Aquatic plants, including submerged, produce oxygen during the day by converting dissolved CO2 and water into energy and O2 just like our terrestrial plants do. This is how water is oxygenated in the natural systems and how the plants help support fish and other animals to live in the water. So even though you don't see a lot of the the submersible plants as they are often completely submerged, it really helps keep your pond healthy to introduce a certain amount of them. One of those plants is Elodea canadensis also called Pondweed. The only time you can see anything of this plant on the surface is when it is flowering. It has a tiny white flower that is attached to a fine thread connecting it with the rest of the plant.

Pic 2 Elodea sp.
There are numerous plants that produce high amounts of oxygen and those are the plants that you should establish in your pond in the beginning, BEFORE stocking any fish. But I will probably write another post on how to stock fish into your pond later.

Then of course there are the surface living plants. The most commonly known would be the water lilies (Nymphaeaceae sp.). I don't think I have to explain much about water lilies. I never met anyone who didn't know a water lily when they saw one and I also never met anyone who didn't like the look of water lilies (although I am sure there are some people). Water lilies are also very efficient in cleaning your water. I haven't got any water lilies in my pond yet. The reason being that I found them far to expensive to buy (our local garden center sells them for $40 a piece. and they weren't in good condition). There is a lake that I frequently visit during the fishing season, which has a lot of water lilies, but you wouldn't believe how hard it is to unearth one of those buggers.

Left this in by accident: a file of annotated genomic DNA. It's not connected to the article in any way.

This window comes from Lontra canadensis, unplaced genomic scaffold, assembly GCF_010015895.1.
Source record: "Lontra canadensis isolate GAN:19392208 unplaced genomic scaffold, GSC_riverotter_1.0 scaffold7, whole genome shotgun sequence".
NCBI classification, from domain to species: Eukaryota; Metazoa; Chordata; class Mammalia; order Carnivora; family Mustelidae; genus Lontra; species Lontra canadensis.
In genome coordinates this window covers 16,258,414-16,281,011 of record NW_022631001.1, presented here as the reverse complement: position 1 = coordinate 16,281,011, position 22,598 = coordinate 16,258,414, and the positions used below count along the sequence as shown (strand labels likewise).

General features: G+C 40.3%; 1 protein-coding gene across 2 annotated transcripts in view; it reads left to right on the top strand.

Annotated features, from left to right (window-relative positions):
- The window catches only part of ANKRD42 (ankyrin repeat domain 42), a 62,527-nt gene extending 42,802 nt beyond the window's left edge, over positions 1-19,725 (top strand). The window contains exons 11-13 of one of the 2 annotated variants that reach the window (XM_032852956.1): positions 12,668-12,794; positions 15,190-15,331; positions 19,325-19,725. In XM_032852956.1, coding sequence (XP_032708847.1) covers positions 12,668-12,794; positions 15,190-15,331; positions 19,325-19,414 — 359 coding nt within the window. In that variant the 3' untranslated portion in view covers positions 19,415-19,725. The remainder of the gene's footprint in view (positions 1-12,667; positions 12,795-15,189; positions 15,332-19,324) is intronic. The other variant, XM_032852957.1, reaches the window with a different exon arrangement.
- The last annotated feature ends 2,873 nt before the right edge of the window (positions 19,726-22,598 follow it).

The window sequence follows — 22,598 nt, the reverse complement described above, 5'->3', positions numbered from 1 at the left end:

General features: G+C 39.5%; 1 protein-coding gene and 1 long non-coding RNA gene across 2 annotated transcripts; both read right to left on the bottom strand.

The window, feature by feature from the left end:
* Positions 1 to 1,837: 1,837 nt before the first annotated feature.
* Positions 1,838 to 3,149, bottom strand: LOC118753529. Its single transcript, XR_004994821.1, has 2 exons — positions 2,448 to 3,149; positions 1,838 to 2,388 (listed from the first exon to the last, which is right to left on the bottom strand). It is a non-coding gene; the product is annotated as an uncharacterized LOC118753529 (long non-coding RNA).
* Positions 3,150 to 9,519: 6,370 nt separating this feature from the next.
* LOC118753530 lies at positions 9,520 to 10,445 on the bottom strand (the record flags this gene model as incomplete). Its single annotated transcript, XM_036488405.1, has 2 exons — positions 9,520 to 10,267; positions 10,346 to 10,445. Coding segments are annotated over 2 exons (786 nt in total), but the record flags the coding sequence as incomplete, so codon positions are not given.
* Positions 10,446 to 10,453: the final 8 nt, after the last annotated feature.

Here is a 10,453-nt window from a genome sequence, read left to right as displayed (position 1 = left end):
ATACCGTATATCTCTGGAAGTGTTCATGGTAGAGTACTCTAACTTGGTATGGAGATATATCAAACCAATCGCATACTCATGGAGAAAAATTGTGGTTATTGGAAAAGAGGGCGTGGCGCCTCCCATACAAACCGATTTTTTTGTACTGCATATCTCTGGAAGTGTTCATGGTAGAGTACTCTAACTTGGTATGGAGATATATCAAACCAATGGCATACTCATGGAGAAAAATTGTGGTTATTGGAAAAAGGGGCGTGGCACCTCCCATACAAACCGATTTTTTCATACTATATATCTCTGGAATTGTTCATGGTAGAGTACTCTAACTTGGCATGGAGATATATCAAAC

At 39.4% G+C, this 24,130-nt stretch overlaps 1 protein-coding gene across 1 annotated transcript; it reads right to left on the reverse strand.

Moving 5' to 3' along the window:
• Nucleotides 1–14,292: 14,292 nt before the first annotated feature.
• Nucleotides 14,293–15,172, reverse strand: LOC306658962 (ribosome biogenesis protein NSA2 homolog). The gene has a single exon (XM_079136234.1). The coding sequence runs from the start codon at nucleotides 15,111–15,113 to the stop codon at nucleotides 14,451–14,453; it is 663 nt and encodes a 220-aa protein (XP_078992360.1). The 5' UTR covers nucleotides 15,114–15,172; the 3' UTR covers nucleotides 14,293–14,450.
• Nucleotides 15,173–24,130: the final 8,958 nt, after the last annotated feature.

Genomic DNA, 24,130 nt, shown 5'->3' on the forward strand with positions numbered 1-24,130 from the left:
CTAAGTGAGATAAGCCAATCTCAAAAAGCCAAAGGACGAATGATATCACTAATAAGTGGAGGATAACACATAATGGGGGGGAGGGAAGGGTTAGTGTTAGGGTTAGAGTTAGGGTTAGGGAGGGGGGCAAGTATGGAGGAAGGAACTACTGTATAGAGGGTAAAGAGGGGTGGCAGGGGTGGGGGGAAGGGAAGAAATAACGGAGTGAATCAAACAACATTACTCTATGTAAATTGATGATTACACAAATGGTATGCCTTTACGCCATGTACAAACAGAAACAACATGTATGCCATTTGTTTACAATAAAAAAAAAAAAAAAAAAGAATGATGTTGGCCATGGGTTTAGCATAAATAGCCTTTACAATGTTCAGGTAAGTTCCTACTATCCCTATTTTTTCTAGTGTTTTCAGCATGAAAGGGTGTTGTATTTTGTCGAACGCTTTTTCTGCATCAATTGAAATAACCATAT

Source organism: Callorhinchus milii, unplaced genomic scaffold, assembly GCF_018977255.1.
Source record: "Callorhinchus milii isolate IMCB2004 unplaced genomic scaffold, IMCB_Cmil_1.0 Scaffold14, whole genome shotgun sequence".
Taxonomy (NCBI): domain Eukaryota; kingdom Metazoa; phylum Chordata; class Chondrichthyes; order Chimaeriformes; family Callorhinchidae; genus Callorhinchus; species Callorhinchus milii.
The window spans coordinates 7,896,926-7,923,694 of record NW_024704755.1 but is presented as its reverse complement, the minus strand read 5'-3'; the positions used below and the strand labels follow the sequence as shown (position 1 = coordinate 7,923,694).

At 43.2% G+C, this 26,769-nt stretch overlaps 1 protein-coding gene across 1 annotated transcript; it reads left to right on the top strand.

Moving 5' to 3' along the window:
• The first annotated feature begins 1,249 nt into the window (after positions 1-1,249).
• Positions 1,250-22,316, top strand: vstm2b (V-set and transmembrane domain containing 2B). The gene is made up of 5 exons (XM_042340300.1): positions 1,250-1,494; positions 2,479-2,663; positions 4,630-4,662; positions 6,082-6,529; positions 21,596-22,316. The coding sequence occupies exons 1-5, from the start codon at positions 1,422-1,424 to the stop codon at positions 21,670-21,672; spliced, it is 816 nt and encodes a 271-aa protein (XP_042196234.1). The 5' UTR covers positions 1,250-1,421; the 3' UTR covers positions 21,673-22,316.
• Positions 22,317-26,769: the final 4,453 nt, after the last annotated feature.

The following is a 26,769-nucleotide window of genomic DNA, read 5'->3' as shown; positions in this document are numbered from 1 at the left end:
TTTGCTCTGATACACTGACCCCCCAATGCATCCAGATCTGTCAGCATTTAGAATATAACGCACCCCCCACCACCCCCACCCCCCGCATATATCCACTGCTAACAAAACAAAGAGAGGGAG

At this stage I would have to put out a disclaimer. BE VERY CAREFUL WHEN TAKING AQUATIC PLANTS FROM THE WILD!

First of all you can introduce diseases and parasites into your pond which is bad in any case. But if you decide to take wild plants please make sure that they are not an endangered species and that you don't cause any irreparable damage to the ecosystem you are removing the plants from. I love Jack-in-the-pulpits and really wanted some for my pond. During a fishing trip I came across a truly amazing specimen which was at least 60 cm in diameter. But the population of those plants are in decline and they are better left where they are. I bought mine from a wonderful person who lives in the city close to us and specialises in native and endangered plants ( So please be responsible about taking wild plants.